Estimated reading time: 3 minutes
The article in brief:
- Public stock and bond markets seem to have quickly shaken off the global pandemic’s impact, but it has taken private securities markets a bit longer to adjust.
- After spending much of the post-COVID period inwardly focused on the management of existing assets, private equity and credit market participants have capital to deploy and are pivoting to new deal M&A and related lending activities.
- In private equity, lower multiples have newer vintage funds with fresh capital champing at the bit, even as they create challenges for older funds that are ready to harvest.
- Private credit players are finding more opportunities and rebuilding their pipelines as many companies recover, and as private equity deal flow is beginning to ramp up. However, underwriting standards remain strict, and lending volumes are still below pre-COVID levels.
- Hanging over private credit and private equity markets are the upcoming presidential election with potential material adverse changes in economic policy, notably around income taxes and carried interest, as well as the prospect of a severe second wave of the virus and a double-dip recession.
Even as public equities quickly shook off the dislocations caused by the COVID-19 pandemic (at 33 days, the stock bear market of 2020 was the shortest in modern history), private markets have been a little slower to adjust. Still, VRC’s John Czapla, whose practice focuses on helping private equity and debt funds value assets in their current portfolios, and Justin Johnson, who spends much of his time working with financial sponsors on new investments, both say their markets are returning to normal, though it’s a new normal.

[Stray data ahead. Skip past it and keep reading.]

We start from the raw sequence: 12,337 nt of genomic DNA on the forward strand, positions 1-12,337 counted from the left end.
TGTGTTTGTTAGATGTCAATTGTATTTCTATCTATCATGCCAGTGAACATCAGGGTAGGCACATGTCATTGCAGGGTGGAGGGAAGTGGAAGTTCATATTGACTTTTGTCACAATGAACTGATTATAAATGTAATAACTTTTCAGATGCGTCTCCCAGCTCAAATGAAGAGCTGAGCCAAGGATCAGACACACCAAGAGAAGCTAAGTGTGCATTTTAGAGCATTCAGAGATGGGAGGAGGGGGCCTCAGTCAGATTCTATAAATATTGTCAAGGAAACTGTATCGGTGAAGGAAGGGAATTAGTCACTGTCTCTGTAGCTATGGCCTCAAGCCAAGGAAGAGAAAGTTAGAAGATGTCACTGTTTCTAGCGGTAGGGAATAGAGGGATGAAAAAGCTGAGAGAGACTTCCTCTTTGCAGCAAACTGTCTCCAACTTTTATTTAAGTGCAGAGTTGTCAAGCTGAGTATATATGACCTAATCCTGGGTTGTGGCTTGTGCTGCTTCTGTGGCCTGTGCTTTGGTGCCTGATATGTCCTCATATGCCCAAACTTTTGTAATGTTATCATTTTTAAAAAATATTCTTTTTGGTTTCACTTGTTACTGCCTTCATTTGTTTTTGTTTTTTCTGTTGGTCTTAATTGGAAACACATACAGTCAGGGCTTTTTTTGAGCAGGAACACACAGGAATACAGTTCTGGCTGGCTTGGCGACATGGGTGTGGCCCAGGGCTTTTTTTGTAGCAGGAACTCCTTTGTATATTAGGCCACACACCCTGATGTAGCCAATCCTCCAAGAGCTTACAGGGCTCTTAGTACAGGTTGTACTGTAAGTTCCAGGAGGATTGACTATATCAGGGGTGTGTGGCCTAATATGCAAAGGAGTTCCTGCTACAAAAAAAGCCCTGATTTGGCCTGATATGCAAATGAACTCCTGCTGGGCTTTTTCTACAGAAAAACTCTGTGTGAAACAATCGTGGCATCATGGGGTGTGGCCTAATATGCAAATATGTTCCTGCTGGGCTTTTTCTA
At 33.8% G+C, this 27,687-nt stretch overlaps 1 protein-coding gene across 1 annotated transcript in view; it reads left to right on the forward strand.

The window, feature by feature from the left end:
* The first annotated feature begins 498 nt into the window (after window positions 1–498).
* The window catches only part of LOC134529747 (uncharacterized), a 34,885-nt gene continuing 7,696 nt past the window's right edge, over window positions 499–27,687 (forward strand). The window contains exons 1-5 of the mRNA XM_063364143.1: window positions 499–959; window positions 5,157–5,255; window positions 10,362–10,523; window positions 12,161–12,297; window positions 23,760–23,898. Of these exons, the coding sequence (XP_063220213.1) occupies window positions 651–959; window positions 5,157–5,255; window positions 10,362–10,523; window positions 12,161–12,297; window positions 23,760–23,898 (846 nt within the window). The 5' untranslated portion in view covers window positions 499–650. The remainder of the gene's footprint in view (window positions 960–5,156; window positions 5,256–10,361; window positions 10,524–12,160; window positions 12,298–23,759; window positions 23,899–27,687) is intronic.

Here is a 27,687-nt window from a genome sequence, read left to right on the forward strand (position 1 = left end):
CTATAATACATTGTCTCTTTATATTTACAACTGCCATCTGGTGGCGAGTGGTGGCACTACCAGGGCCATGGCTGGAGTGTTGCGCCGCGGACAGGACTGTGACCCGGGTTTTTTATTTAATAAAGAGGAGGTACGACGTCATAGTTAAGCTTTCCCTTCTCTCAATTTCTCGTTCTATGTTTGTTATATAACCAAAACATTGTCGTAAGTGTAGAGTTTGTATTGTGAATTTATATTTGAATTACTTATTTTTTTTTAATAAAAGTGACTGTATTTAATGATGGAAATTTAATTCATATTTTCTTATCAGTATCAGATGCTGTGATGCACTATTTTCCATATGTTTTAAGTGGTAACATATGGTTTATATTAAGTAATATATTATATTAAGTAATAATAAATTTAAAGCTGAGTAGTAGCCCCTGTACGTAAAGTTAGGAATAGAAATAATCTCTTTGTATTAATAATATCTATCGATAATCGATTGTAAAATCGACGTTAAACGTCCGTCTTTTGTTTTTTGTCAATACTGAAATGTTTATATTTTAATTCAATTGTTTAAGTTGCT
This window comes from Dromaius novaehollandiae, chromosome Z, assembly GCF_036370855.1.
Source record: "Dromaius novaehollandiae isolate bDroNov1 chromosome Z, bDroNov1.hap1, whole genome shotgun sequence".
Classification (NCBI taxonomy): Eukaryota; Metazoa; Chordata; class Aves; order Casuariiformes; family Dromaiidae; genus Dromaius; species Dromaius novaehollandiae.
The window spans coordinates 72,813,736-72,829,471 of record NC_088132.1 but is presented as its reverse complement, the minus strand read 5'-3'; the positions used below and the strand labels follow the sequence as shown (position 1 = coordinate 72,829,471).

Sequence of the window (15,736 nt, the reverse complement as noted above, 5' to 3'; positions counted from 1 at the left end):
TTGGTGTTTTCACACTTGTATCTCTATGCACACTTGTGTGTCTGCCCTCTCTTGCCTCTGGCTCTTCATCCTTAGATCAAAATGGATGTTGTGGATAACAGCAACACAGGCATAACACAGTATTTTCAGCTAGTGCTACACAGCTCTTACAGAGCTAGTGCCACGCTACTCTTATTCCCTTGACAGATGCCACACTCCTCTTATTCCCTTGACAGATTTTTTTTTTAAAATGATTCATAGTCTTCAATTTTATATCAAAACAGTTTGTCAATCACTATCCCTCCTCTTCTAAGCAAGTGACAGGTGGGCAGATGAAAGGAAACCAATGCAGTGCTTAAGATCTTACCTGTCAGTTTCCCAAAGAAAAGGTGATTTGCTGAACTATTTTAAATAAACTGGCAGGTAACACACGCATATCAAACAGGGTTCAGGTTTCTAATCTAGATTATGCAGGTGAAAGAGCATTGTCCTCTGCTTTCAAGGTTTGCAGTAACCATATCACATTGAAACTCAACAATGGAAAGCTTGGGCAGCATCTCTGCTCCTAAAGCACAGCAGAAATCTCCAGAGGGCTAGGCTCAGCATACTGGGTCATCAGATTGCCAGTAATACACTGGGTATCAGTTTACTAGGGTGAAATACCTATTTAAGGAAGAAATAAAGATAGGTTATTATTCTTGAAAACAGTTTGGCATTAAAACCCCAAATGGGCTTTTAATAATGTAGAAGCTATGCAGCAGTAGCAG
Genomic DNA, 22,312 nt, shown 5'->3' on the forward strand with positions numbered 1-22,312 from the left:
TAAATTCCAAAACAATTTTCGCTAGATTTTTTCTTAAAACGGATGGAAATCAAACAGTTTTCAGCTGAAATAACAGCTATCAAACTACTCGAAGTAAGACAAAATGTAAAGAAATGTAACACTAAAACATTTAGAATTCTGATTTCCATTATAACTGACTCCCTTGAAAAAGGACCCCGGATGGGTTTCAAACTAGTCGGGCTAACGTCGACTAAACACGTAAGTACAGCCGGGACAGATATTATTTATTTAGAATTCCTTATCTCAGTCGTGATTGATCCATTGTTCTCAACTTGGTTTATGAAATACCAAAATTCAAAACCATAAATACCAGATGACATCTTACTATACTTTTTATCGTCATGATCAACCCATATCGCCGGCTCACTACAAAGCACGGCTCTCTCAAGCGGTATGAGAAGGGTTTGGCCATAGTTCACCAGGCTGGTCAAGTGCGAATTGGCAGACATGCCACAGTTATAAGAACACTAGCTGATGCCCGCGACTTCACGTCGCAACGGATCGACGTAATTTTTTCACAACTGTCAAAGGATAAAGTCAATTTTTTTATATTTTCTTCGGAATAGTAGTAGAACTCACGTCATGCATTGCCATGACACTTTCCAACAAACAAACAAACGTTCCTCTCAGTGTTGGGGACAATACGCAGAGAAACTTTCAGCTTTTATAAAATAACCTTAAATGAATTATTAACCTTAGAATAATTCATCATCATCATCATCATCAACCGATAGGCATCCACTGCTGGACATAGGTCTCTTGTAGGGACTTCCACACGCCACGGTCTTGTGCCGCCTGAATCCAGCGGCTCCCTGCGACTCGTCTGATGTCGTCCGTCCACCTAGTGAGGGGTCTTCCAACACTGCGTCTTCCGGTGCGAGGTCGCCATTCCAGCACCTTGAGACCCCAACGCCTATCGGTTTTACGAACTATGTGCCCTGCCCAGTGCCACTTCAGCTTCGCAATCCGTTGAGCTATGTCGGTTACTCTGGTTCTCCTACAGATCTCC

For PE Sponsors, Fund Vintage, Portfolio Company Sectors Are Key
Funds that raised fresh capital late last year or early this year are in the cat-bird seat. Johnson says the pandemic didn’t stop fundraising—sponsors are still raising capital and closing funds, and those with fresh capital are expected to be active. They can call capital and take advantage of lower valuations, even as multiples have bounced back from the lows in the first half of the year.
The other side of the depressed multiples coin is older vintage funds, especially those five years or older that are in “harvest mode,” Johnson says. These funds are experiencing exits at lower valuations, especially if their portfolio companies are in COVID-impacted sectors such as retail, leisure, or public events, where cashflows are only beginning to come back, and there are overhang worries about new waves of COVID shutting down the economy again in the winter months.
Earlier this year, Johnson was skeptical of the prospects for initial public offering exits, but he says several clients have filed IPO registrations. Still, on the margin, he is seeing more sponsor-backed companies taking the M&A route—whether selling to strategics or, in a trend that was already well established even before the pandemic, by selling to other private equity players.
The pandemic is also shaping the ‘what’ and ‘how’ of private equity deals. The COVID-era environment, Johnson says, favors smaller, lower-risk deals, including rollups where the value is unlocked through basic operating synergies. Complex deals that rely more on strategic combinations of complementary business are relatively less appealing. Also, he added that the basic logistics of diligence means that deal activity in brick & mortar industries, where physical site visits are necessary, has slowed significantly, even as technology-related deals, where diligence can be done remotely, have continued apace.